What could Obama’s take on Iranian democracy, early-modern theodicy, and twentieth-century leftist thought have in common? Despite these wide variations in subject-matter, it seems to me that recent posts by Justin Reynolds, Alex Hernandez, and James Robertson nevertheless gesture towards a similar problematic. All three point to the profound tension which marks the relationship between human action in historical time, and the transcendent telos of the Christian salvation narrative. They point, in other words, to the thorny question of how much agency humans possess in the achievement of their own salvation.

In the case of the socialist models discussed by James, this tension strikes me as somewhat analogous to the conflict between historical determinism—the inevitability of the Revolution, according to the scientific laws of history uncovered by Marx—and the role of human agency in actually bringing the Revolution to pass. This seems very similar indeed to the problematic relationship between divine providence and human agency that emerges from Christian theodicy, as I suggested in a recent comment on Alex’s post. At first glance, it is hard to see the appeal of models such as these, which pre-determine the direction and outcome of history in such a way as to allow little room for the possibility of meaningful or effective human action. And yet, these appeals to the law-like structure of history—whether divine or Marxist—might also be interpreted ideologically, as a way to justify a particular course of action or to claim universal scope for a particular political program or religious narrative.

This tension seems even more problematic when it is extended to the question of salvation, and to the eschatological role of human action in the here-and-now. It is this tension which seems to underwrite the conflict Justin pointed out over the Christian notion of “bearing witness.” On one hand, Christians are taught to engage the world through a spirit of love, charity, and justice. On the other, they are taught that this world will ultimately pass away and are warned against reducing the Gospel to any particular political program for earthly well-being. On one hand, humans are treated as fallen beings stained with original sin, and on the other, they are held to be made in the image of God and to possess a transcendent destiny.

This strikes me as one of the most productive tensions within Christian theology, and one that particularly marks the Catholic tradition because, in contrast to the Protestant stress on “faith alone,” Catholic dogma endows human “works” with a role in salvation. As such, Catholics tend to err closer to Pelagianism—the heresy of denying original sin and affirming the agency of human free will. This question gained new weight for twentieth-century Catholic theologians obliged to renegotiate the temporal role of the Church in an increasingly secular political order. After finally relinquishing the dream of restoring a medieval-style theocracy, many Catholic integrists felt that protecting the Church’s spiritual authority required a total withdrawal from engagement with secular modern politica. Others were appalled by the way this apolitical stance could justify widespread clerical silence in the face of atrocities such as the Holocaust. Still others felt that such institutionalized forms of violence required not only clerical condemnation, but active political resistance, arguing that working towards human liberation from suffering was an indispensable precondition for the liberation from sin which would come with the advent of the Kingdom of God. The ambiguous wording of the pastoral constitution for the Second Vatican Council in many ways encouraged this theological diversity. While clearly warning that “earthly progress must be distinguished from the growth of Christ’s kingdom,” it also affirmed that “the earthly and the heavenly city penetrate each other,” and that “the earthly service of men” will “make ready the material of the celestial realm” (Gaudium et Spes, articles 39-40).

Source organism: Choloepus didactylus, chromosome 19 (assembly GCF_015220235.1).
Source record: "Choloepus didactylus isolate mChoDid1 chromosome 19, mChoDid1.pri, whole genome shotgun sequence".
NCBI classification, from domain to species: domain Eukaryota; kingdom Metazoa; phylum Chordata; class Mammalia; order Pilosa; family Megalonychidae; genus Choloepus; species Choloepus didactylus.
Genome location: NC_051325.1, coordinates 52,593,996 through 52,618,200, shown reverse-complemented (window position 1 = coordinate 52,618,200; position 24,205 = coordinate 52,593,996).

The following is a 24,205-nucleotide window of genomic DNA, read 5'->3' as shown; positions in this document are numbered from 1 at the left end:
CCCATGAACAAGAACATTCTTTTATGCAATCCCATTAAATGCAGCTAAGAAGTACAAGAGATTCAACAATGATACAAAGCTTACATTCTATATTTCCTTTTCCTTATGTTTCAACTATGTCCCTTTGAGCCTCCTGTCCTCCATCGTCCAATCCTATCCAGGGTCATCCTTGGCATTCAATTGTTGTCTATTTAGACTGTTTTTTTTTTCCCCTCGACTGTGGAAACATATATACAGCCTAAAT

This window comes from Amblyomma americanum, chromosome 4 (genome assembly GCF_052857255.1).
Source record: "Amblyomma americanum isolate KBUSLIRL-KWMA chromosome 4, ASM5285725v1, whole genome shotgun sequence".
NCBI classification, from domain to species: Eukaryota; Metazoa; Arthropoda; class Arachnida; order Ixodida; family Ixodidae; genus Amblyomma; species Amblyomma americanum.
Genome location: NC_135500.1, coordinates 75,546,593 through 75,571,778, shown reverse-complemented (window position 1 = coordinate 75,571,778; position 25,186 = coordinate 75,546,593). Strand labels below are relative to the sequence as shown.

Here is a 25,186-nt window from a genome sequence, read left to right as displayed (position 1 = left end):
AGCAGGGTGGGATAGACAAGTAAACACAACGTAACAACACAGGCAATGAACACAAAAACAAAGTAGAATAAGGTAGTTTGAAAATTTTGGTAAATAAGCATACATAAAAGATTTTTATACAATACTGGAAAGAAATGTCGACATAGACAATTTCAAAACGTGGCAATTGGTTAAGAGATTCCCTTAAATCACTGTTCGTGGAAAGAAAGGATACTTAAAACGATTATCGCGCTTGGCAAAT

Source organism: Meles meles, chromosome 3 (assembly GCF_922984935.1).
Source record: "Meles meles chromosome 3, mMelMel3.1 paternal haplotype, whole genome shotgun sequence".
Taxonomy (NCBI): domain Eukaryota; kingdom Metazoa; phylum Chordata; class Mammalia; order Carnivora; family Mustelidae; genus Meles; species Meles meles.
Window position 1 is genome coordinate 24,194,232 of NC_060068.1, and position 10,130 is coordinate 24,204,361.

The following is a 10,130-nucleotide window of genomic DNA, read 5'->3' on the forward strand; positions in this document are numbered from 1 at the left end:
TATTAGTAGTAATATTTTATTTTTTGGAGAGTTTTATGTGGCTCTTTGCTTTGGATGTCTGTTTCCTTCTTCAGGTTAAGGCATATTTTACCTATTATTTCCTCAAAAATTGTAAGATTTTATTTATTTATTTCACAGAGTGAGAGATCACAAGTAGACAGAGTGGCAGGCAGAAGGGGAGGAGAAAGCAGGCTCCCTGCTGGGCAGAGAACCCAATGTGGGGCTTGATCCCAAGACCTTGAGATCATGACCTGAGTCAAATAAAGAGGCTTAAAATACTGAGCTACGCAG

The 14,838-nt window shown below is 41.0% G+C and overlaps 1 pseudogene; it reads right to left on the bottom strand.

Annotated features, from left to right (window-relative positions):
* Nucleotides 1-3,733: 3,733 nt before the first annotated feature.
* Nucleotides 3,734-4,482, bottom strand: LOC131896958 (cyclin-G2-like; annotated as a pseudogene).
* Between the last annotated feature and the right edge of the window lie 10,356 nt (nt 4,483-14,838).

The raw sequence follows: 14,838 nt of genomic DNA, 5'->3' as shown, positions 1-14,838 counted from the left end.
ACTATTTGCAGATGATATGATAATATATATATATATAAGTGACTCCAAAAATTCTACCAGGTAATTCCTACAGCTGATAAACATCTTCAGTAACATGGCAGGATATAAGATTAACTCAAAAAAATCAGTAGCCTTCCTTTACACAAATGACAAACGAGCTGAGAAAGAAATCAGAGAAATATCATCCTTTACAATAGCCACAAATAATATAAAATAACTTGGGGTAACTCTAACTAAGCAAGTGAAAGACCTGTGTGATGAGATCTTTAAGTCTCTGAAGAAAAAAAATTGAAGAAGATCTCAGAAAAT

Far from being regrettable, this kind of inconsistent language seems to testify to the at once conflicting and inseparable relationship between historical present and eschatological future. It therefore raises a number of interesting questions for scholars. What kinds of political-theological models does such ambiguity produce under particular historical circumstances? What does it tell us about the dynamic relationship between heresy and orthodoxy within a religious tradition? What historical agency should we attribute to these theological forces, relative to their political, economic, or cultural counterparts? Does this distinction even make sense, or is it itself the product of a secular worldview? Most importantly, how do particular historical forms of secularization redefine the very nature of the political and the theological, as well as the relationship between them? If the theological tension I have outlined is in fact insuperable, then it certainly seems necessary to go beyond thinking the relationship between the theological and the political in singular, structural or analogical terms.